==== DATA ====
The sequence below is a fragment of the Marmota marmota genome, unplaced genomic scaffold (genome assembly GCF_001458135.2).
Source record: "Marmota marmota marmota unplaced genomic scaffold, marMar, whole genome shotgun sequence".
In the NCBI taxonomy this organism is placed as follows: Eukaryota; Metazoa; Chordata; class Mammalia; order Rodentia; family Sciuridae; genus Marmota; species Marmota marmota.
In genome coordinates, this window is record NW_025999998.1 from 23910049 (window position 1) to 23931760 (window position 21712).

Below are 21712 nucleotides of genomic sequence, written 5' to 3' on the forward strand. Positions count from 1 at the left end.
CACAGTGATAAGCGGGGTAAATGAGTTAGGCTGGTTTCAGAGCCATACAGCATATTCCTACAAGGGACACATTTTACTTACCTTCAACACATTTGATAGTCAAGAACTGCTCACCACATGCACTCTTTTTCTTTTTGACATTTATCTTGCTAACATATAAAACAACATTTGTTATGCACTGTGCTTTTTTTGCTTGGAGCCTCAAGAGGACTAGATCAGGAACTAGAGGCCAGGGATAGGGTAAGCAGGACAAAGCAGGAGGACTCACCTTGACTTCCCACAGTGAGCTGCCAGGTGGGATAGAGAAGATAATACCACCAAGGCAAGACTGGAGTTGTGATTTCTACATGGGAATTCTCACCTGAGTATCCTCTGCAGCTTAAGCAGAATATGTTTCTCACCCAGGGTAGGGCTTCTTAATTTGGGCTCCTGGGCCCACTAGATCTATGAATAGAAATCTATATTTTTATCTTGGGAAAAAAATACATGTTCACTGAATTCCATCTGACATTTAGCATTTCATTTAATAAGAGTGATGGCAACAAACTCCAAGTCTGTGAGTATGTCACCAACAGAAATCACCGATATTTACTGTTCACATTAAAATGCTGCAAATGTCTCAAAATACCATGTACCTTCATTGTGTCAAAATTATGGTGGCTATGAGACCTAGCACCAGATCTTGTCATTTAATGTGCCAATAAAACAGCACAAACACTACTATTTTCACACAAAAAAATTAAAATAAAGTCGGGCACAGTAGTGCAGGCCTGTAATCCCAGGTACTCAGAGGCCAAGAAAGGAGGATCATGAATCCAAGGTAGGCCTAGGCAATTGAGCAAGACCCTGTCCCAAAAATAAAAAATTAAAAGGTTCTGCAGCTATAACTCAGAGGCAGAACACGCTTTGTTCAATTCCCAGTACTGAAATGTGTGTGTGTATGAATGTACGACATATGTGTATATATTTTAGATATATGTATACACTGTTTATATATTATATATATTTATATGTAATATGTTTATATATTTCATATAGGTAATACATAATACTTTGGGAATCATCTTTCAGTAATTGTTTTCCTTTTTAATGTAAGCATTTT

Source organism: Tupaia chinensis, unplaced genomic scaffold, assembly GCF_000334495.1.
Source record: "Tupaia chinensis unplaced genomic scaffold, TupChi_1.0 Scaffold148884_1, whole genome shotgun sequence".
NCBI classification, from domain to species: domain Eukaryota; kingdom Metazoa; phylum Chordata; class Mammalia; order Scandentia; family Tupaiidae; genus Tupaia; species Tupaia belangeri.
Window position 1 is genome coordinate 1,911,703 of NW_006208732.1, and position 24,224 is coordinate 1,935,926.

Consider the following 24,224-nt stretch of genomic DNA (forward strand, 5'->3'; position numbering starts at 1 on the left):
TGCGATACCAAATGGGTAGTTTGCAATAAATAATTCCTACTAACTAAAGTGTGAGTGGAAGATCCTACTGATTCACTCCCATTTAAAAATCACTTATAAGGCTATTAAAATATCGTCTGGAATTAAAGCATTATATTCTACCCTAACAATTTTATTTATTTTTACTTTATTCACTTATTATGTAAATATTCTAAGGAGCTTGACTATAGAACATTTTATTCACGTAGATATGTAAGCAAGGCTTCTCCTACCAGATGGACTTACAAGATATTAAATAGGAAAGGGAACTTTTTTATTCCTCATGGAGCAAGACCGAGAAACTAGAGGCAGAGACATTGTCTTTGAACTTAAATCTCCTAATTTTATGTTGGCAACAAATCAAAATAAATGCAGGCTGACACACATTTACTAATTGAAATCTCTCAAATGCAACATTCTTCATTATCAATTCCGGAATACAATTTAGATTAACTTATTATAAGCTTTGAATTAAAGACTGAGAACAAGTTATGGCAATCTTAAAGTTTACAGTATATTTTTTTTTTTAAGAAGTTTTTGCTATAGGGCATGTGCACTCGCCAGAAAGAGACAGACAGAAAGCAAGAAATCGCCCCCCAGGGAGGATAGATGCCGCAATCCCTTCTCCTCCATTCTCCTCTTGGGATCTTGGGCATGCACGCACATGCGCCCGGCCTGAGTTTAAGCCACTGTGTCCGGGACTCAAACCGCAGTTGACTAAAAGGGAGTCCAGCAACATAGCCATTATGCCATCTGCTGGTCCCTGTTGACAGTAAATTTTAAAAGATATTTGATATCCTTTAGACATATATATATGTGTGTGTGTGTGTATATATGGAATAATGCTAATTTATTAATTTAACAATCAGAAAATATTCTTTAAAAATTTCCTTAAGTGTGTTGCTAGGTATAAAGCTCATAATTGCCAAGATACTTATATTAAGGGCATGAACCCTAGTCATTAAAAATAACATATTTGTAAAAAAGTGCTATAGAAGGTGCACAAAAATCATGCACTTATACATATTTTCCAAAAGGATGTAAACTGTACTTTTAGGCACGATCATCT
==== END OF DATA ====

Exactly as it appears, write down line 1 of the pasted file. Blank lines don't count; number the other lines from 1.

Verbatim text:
The sequence below is a fragment of the Marmota marmota genome, unplaced genomic scaffold (genome assembly GCF_001458135.2).